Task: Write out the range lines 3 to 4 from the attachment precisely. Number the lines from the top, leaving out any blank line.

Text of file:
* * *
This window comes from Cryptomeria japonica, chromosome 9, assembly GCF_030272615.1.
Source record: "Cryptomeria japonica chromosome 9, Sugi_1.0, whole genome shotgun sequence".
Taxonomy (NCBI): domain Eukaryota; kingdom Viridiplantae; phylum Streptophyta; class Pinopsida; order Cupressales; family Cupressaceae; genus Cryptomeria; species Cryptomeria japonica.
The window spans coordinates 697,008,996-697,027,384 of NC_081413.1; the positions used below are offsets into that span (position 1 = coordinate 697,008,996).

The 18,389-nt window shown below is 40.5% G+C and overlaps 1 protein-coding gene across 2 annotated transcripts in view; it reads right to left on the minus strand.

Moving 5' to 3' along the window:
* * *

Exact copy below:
Taxonomy (NCBI): domain Eukaryota; kingdom Viridiplantae; phylum Streptophyta; class Pinopsida; order Cupressales; family Cupressaceae; genus Cryptomeria; species Cryptomeria japonica.
The window spans coordinates 697,008,996-697,027,384 of NC_081413.1; the positions used below are offsets into that span (position 1 = coordinate 697,008,996).